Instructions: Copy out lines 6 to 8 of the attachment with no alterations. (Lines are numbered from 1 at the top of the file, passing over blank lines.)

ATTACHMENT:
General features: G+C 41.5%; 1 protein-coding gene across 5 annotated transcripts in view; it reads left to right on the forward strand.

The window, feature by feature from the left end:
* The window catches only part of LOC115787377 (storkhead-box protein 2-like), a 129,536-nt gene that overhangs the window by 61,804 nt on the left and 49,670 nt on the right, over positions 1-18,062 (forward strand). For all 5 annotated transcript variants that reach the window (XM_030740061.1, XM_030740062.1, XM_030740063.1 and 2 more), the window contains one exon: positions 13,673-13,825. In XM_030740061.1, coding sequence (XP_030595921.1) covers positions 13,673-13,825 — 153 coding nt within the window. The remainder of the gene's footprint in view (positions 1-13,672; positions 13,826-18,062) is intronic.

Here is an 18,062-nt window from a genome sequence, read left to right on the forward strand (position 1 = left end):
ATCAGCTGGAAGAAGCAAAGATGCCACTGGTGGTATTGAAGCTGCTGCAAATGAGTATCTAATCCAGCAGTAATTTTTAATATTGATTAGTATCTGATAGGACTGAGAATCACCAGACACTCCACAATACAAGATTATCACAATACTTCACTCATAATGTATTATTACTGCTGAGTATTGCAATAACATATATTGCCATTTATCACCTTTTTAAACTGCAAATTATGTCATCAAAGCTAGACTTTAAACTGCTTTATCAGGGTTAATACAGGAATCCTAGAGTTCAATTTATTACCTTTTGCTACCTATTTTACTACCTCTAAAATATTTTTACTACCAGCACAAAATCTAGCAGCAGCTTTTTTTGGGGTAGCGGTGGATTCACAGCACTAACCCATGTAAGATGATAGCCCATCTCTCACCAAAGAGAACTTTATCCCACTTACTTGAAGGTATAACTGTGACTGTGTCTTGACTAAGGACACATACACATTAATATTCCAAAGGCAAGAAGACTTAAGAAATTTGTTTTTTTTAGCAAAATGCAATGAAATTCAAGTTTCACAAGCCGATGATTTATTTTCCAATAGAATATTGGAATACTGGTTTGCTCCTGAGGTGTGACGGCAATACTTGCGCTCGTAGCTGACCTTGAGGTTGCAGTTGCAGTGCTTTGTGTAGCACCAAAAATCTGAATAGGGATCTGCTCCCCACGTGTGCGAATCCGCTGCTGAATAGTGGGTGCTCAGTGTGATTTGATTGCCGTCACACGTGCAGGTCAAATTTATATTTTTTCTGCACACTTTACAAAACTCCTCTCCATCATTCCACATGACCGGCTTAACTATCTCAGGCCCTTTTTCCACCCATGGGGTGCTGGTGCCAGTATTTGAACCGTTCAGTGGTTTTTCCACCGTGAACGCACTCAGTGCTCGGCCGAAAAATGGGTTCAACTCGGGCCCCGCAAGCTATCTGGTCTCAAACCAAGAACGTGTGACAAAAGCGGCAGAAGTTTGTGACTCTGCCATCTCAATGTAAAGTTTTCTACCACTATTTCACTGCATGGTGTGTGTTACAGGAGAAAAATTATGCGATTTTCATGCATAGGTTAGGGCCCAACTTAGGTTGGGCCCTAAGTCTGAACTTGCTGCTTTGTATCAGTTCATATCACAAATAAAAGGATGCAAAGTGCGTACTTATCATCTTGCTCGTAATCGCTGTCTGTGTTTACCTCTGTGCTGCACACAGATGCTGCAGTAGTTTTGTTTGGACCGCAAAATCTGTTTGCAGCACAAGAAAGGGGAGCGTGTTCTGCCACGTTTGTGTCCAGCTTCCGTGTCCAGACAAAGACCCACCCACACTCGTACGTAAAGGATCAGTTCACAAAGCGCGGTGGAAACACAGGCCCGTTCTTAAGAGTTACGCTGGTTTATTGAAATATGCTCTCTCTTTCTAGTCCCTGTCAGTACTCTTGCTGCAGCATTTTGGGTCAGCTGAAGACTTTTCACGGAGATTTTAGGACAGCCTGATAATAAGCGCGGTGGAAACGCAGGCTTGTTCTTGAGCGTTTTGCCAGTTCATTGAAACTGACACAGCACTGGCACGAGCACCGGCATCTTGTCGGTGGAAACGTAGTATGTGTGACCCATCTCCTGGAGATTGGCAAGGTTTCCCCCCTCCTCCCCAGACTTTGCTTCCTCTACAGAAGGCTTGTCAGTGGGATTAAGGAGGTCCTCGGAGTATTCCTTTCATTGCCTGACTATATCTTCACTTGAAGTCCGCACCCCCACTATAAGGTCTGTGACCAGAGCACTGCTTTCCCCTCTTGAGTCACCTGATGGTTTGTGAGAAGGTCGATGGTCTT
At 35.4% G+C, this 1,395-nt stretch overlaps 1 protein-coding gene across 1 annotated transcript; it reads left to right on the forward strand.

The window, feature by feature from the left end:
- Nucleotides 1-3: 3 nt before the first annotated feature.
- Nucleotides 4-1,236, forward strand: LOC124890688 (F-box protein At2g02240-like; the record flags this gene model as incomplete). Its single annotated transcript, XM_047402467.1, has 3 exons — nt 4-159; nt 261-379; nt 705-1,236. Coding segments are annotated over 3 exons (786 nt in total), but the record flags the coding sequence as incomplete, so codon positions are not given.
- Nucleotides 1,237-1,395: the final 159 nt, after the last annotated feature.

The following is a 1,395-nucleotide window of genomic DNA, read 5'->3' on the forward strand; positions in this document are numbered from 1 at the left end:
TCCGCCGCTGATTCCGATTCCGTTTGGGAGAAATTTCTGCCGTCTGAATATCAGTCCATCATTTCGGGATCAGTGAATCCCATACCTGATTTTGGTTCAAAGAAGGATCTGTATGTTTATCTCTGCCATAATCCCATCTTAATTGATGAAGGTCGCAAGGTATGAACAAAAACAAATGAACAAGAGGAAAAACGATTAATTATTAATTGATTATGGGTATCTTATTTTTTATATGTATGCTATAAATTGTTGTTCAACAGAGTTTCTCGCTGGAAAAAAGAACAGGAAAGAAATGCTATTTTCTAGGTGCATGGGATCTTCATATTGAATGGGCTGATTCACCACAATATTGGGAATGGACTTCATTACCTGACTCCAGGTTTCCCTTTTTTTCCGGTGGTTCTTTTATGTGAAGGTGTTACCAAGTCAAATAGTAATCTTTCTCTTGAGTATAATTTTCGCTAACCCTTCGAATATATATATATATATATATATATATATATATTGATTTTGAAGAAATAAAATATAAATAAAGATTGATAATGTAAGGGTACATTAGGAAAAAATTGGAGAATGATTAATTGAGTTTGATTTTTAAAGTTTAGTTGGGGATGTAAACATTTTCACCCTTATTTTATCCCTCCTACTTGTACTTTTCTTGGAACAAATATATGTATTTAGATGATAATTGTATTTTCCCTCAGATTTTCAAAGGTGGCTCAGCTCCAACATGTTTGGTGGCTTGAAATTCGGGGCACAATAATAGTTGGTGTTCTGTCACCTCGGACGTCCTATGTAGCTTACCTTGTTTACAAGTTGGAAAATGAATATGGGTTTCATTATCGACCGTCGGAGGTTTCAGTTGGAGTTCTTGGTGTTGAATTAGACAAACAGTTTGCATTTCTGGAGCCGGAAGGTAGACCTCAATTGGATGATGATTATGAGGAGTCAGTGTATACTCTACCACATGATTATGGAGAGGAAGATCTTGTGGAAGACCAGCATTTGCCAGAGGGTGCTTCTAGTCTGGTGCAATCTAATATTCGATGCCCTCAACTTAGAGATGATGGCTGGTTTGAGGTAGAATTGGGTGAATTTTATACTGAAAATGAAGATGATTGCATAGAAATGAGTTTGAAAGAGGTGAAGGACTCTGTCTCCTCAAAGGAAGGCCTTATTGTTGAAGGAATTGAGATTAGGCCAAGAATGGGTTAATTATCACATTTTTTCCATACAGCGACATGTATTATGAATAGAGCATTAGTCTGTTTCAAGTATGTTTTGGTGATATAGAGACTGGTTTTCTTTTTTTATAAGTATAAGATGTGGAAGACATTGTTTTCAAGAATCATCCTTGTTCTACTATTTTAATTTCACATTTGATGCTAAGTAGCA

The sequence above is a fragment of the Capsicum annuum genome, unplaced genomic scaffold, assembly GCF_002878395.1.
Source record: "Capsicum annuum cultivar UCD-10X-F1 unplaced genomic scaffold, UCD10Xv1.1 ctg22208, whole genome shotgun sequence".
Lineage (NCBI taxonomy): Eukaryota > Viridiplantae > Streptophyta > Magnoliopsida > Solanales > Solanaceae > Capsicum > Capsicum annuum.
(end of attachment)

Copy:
At 35.4% G+C, this 1,395-nt stretch overlaps 1 protein-coding gene across 1 annotated transcript; it reads left to right on the forward strand.

The window, feature by feature from the left end:
- Nucleotides 1-3: 3 nt before the first annotated feature.